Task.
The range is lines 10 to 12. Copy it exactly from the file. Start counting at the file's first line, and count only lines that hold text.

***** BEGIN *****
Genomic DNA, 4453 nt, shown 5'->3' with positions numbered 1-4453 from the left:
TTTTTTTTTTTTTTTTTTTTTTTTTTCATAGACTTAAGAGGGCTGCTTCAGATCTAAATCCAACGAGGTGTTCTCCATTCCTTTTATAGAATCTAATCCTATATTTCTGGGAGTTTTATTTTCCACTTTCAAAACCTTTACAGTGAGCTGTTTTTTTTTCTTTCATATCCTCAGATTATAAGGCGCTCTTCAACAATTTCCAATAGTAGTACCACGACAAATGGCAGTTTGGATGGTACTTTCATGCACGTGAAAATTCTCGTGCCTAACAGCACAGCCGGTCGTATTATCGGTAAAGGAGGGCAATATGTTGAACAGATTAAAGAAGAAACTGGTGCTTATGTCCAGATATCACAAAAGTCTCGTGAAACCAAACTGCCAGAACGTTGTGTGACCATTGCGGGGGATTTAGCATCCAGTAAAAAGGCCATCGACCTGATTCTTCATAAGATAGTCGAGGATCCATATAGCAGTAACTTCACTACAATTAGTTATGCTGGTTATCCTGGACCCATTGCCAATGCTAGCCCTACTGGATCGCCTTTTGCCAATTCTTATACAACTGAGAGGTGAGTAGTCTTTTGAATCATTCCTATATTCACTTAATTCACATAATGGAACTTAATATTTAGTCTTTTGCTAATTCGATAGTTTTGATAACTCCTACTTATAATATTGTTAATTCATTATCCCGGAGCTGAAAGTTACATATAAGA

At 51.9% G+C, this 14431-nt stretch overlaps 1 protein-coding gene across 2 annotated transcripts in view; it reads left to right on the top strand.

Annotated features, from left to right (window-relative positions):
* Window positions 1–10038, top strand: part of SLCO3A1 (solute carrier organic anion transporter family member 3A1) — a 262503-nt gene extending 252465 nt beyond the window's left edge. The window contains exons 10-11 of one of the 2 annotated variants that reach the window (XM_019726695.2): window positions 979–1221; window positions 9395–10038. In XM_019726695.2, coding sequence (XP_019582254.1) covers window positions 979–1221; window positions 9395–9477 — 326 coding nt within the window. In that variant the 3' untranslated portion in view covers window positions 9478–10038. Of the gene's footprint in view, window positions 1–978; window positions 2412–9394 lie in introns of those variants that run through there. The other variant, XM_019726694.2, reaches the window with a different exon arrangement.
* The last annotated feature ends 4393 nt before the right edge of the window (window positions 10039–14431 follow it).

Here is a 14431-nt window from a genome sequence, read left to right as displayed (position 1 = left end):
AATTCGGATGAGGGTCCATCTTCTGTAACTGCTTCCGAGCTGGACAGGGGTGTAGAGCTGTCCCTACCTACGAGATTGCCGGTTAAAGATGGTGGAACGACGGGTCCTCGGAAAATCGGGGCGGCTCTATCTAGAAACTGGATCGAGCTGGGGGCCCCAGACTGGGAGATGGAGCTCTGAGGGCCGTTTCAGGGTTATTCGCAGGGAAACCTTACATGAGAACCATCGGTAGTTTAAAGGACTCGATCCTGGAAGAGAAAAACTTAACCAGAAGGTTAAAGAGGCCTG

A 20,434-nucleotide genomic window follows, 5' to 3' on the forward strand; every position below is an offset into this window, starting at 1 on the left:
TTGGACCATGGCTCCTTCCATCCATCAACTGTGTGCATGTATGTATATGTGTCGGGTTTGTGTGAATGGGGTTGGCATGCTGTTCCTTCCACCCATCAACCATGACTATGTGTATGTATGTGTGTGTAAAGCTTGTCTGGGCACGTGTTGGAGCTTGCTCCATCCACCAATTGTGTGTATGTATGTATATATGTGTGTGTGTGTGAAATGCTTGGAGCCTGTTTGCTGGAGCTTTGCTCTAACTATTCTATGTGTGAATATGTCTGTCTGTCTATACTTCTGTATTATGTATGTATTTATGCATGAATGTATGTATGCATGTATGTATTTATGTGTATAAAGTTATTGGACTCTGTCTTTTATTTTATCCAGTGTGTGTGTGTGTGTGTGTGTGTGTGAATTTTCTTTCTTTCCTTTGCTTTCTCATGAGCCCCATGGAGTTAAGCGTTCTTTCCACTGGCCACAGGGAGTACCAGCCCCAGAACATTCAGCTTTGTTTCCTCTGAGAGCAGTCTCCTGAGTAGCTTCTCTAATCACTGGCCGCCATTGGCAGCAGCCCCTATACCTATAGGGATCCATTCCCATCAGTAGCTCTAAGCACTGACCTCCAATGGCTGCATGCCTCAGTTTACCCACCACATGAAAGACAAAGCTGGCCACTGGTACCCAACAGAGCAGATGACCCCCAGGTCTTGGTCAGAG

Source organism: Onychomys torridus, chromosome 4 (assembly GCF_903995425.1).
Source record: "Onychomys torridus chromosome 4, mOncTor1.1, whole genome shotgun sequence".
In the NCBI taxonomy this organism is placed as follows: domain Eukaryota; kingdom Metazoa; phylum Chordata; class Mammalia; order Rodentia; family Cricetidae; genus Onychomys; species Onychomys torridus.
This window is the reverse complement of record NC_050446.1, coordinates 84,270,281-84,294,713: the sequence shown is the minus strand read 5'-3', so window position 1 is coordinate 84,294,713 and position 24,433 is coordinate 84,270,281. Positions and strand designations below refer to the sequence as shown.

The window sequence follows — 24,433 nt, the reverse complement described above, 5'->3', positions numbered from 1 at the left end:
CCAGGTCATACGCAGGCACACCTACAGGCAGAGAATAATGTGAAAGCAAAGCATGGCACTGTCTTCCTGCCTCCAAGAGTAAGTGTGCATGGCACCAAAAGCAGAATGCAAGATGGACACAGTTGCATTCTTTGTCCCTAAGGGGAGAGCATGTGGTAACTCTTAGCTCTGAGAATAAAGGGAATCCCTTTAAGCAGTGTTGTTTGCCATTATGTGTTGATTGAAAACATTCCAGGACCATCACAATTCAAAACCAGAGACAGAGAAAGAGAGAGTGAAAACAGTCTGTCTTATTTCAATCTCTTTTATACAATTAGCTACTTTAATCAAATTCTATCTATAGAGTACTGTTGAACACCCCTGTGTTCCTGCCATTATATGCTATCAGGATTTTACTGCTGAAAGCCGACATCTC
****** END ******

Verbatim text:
TTGGACCATGGCTCCTTCCATCCATCAACTGTGTGCATGTATGTATATGTGTCGGGTTTGTGTGAATGGGGTTGGCATGCTGTTCCTTCCACCCATCAACCATGACTATGTGTATGTATGTGTGTGTAAAGCTTGTCTGGGCACGTGTTGGAGCTTGCTCCATCCACCAATTGTGTGTATGTATGTATATATGTGTGTGTGTGTGAAATGCTTGGAGCCTGTTTGCTGGAGCTTTGCTCTAACTATTCTATGTGTGAATATGTCTGTCTGTCTATACTTCTGTATTATGTATGTATTTATGCATGAATGTATGTATGCATGTATGTATTTATGTGTATAAAGTTATTGGACTCTGTCTTTTATTTTATCCAGTGTGTGTGTGTGTGTGTGTGTGTGTGAATTTTCTTTCTTTCCTTTGCTTTCTCATGAGCCCCATGGAGTTAAGCGTTCTTTCCACTGGCCACAGGGAGTACCAGCCCCAGAACATTCAGCTTTGTTTCCTCTGAGAGCAGTCTCCTGAGTAGCTTCTCTAATCACTGGCCGCCATTGGCAGCAGCCCCTATACCTATAGGGATCCATTCCCATCAGTAGCTCTAAGCACTGACCTCCAATGGCTGCATGCCTCAGTTTACCCACCACATGAAAGACAAAGCTGGCCACTGGTACCCAACAGAGCAGATGACCCCCAGGTCTTGGTCAGAG

Source organism: Onychomys torridus, chromosome 4 (assembly GCF_903995425.1).
Source record: "Onychomys torridus chromosome 4, mOncTor1.1, whole genome shotgun sequence".